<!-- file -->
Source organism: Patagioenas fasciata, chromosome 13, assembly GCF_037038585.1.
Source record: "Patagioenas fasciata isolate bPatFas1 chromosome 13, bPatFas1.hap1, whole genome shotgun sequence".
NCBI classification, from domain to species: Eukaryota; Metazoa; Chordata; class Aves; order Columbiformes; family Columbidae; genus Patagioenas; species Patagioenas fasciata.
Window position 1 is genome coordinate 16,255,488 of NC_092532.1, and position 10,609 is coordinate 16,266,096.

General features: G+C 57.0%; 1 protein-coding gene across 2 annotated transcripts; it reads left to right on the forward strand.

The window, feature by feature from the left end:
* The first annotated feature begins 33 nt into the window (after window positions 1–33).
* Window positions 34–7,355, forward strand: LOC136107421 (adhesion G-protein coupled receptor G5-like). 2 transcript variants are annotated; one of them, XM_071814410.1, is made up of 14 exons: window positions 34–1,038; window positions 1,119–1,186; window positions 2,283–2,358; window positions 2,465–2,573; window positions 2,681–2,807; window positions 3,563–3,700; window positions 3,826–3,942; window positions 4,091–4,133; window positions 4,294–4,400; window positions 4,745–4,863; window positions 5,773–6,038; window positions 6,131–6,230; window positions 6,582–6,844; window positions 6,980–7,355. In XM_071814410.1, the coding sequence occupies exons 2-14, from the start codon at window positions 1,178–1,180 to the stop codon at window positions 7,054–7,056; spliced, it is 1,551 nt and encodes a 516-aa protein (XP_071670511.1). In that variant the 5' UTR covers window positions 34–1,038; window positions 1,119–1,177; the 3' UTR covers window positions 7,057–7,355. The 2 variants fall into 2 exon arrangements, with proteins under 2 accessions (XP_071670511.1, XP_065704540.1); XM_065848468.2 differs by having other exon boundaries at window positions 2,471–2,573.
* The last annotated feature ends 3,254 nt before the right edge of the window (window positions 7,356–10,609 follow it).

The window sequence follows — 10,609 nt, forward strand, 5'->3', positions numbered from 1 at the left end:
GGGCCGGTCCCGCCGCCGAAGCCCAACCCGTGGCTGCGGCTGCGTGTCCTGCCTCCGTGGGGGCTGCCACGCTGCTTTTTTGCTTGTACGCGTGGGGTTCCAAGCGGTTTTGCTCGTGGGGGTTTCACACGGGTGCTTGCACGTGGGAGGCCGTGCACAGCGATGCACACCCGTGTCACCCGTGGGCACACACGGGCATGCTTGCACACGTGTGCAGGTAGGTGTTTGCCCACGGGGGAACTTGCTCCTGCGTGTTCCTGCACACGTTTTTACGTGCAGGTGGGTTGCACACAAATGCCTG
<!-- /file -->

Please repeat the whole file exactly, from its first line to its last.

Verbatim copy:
Source organism: Patagioenas fasciata, chromosome 13, assembly GCF_037038585.1.
Source record: "Patagioenas fasciata isolate bPatFas1 chromosome 13, bPatFas1.hap1, whole genome shotgun sequence".
NCBI classification, from domain to species: Eukaryota; Metazoa; Chordata; class Aves; order Columbiformes; family Columbidae; genus Patagioenas; species Patagioenas fasciata.
Window position 1 is genome coordinate 16,255,488 of NC_092532.1, and position 10,609 is coordinate 16,266,096.

General features: G+C 57.0%; 1 protein-coding gene across 2 annotated transcripts; it reads left to right on the forward strand.

The window, feature by feature from the left end:
* The first annotated feature begins 33 nt into the window (after window positions 1–33).
* Window positions 34–7,355, forward strand: LOC136107421 (adhesion G-protein coupled receptor G5-like). 2 transcript variants are annotated; one of them, XM_071814410.1, is made up of 14 exons: window positions 34–1,038; window positions 1,119–1,186; window positions 2,283–2,358; window positions 2,465–2,573; window positions 2,681–2,807; window positions 3,563–3,700; window positions 3,826–3,942; window positions 4,091–4,133; window positions 4,294–4,400; window positions 4,745–4,863; window positions 5,773–6,038; window positions 6,131–6,230; window positions 6,582–6,844; window positions 6,980–7,355. In XM_071814410.1, the coding sequence occupies exons 2-14, from the start codon at window positions 1,178–1,180 to the stop codon at window positions 7,054–7,056; spliced, it is 1,551 nt and encodes a 516-aa protein (XP_071670511.1). In that variant the 5' UTR covers window positions 34–1,038; window positions 1,119–1,177; the 3' UTR covers window positions 7,057–7,355. The 2 variants fall into 2 exon arrangements, with proteins under 2 accessions (XP_071670511.1, XP_065704540.1); XM_065848468.2 differs by having other exon boundaries at window positions 2,471–2,573.
* The last annotated feature ends 3,254 nt before the right edge of the window (window positions 7,356–10,609 follow it).

The window sequence follows — 10,609 nt, forward strand, 5'->3', positions numbered from 1 at the left end:
GGGCCGGTCCCGCCGCCGAAGCCCAACCCGTGGCTGCGGCTGCGTGTCCTGCCTCCGTGGGGGCTGCCACGCTGCTTTTTTGCTTGTACGCGTGGGGTTCCAAGCGGTTTTGCTCGTGGGGGTTTCACACGGGTGCTTGCACGTGGGAGGCCGTGCACAGCGATGCACACCCGTGTCACCCGTGGGCACACACGGGCATGCTTGCACACGTGTGCAGGTAGGTGTTTGCCCACGGGGGAACTTGCTCCTGCGTGTTCCTGCACACGTTTTTACGTGCAGGTGGGTTGCACACAAATGCCTG